Turning the Tide in Alzheimer Disease? China Approves First Treatment in 16 Years


The Green Valley agent, which is derived from seaweed, showed significant improvements in ADAS-Cog scores over placebo and is anticipated to make its debut on the market in China in late 2019.

Dr. Jeffrey Cummings

Jeffrey Cummings, MD, Vice Chair for Research and Research Professor, UNLV Department of Brain Health, and director, Center for Neurodegeneration and Translational Neuroscience, Lou Ruvo Center for Brain Health, Cleveland Clinic

Jeffrey Cummings, MD

For the first time worldwide since 2003, a therapy aimed at the treatment of Alzheimer disease has been approved by a regulatory agency, with China’s National Medical Products Administration (NMPA) giving the green light to oligomannate (GC-971; Shanghai Green Valley Pharmaceuticals) for the treatment of mild to moderate Alzheimer disease and to improve cognitive function.1

The treatment, which is derived from seaweed, was granted a fast-track review designation by the NMPA in November 2018. It is anticipated to make its debut on the market in China in late 2019. It operates on the emerging idea that reconditioning the gut microbiome may be able to impact or slow the progression of Alzheimer.2

"The phase 3 clinical trial of oligomannate conducted in China showed a sustainable cognitive benefit. It was well tolerated. This is the first new therapy for Alzheimer's disease approved in many years and we applaud this innovation," said Jeffrey Cummings, MD, vice chair for research and research professor, UNLV Department of Brain Health, and director, Center for Neurodegeneration and Translational Neuroscience, Lou Ruvo Center for Brain Health, Cleveland Clinic, and scientific advisor to Green Valley, in a statement. "We look forward to the global phase 3 trial of oligomannate to investigate its clinical effects in larger and more diverse populations and to collect samples that will provide evidence of the agent's biological effects.”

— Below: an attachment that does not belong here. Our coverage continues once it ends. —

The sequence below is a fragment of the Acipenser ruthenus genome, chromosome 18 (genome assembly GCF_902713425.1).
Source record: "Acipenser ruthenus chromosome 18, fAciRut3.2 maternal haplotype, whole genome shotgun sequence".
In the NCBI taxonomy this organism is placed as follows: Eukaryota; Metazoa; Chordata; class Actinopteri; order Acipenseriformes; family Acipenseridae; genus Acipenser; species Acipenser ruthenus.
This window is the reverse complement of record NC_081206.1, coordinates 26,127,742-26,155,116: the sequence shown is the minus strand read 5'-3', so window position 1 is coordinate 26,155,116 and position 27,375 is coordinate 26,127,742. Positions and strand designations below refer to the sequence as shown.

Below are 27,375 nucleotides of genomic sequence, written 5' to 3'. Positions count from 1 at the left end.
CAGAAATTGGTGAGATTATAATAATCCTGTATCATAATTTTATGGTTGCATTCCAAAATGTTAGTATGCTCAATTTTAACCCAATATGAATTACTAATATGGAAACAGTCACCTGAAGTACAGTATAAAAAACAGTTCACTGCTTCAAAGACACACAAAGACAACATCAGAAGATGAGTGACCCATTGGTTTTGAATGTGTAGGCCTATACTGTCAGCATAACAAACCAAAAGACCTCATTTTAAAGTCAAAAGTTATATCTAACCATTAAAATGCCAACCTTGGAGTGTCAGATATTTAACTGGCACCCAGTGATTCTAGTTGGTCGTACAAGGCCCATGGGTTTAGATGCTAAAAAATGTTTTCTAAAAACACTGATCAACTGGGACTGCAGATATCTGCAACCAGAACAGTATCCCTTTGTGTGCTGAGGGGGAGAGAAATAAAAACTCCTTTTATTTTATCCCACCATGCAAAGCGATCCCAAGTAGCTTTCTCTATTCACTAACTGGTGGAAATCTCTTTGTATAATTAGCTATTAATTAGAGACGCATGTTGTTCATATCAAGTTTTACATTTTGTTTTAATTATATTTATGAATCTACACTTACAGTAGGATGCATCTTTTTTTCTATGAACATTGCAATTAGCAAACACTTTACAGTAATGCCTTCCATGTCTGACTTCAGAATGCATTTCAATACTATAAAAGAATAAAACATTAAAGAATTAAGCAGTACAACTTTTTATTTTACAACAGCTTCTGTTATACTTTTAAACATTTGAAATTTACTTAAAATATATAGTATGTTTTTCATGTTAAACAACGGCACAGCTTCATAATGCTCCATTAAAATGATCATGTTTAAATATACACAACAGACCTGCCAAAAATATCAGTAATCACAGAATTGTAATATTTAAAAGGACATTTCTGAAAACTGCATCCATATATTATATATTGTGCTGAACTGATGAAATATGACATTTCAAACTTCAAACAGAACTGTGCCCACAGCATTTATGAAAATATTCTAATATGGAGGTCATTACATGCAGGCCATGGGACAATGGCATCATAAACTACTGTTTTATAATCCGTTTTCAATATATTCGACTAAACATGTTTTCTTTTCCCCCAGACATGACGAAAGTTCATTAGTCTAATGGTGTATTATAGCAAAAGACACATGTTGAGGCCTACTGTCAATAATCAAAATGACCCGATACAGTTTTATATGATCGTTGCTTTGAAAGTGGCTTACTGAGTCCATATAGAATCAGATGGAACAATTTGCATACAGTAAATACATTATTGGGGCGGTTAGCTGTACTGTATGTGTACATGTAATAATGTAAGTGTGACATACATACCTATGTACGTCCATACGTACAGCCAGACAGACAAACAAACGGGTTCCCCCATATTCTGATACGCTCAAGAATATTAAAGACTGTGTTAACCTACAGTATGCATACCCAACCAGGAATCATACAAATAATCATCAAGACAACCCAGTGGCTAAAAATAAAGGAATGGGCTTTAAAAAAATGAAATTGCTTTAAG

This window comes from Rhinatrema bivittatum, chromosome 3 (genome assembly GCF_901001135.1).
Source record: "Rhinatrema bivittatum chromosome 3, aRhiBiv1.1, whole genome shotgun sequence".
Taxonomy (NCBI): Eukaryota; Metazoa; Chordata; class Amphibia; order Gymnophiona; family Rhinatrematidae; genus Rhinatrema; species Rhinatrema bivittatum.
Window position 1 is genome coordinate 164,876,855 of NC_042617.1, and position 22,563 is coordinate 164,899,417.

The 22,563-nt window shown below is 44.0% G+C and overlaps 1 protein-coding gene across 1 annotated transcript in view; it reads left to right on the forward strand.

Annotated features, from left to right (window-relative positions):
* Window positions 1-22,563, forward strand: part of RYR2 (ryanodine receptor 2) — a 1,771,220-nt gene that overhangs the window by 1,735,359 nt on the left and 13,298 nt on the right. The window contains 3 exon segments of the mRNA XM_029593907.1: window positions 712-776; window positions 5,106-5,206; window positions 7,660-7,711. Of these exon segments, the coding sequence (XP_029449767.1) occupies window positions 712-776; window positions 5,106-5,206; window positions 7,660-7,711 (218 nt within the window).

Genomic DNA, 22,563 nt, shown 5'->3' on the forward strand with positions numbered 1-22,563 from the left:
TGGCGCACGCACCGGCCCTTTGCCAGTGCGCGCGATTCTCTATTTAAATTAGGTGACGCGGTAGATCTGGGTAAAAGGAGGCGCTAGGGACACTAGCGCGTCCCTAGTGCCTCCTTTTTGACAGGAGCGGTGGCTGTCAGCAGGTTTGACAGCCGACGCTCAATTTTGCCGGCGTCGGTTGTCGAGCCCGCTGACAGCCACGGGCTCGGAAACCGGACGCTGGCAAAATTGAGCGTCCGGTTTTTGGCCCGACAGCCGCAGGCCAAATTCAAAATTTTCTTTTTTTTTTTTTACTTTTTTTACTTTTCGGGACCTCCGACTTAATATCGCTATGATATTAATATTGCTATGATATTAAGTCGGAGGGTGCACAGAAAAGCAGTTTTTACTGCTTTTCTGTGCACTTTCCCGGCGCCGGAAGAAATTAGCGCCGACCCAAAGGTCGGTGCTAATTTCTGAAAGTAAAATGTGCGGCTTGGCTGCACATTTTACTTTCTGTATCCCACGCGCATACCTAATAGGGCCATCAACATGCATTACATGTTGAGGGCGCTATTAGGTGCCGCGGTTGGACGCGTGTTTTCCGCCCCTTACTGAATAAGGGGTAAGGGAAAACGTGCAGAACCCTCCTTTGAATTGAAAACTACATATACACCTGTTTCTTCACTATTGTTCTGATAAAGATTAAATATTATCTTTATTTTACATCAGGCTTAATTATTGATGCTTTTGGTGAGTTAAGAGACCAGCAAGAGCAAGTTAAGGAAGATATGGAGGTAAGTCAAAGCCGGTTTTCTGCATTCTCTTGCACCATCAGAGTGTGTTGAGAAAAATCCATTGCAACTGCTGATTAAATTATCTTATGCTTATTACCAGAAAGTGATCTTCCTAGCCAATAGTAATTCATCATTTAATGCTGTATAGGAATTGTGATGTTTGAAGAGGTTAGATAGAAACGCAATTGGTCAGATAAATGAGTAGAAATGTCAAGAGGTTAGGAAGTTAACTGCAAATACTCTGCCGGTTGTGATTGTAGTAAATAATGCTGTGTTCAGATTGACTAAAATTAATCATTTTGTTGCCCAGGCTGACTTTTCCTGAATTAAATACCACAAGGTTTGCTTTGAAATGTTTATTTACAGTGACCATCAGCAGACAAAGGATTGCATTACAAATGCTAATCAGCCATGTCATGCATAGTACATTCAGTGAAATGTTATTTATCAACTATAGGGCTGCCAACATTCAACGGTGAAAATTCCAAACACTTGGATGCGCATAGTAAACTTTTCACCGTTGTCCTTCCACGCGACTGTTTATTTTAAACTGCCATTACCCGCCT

Despite a number of failures in Alzheimer over the last few decades, this news comes on the heels of another encouraging decision in the space. Last week, Biogen made a surprising about-face and announced that it would bring aducanumab before the FDA for approval after reporting failure in a futility analysis earlier in the year.3

That decision was made after Biogen analyzed an expanded dataset from the phase 3 EMERGE trial, including an additional 3 months of data on patients receiving high-dose aducanumab. Biogen reported observing statistically significant changes in the Clinical Dementia Rating-Sum of Boxes (CDR-SB) scores, with P values of .010 or .031 based on cutoff dates. The high-dose group also hit several secondary end points, leading Biogen to claim that “the result of the futility analysis was incorrect.”

In a phase 3 clinical trial, oligomannate showed significant improvements in adults with mild to moderate Alzheimer's Disease Assessment Scale-Cognitive Subscale (ADAS-Cog) scores compared to a placebo group. The study included 818 patients, conducted in collaboration with a number of partners.

All told, after 36 weeks of parallel-group, double-blind study, ADAS-Cog scores were 2.54 points higher in the oligomannate group compared to the placebo group (P <.0001). The efficacy was shown to be sustained from the first month to the ninth month of treatment. Safety was deemed good and the treatment was well-tolerated.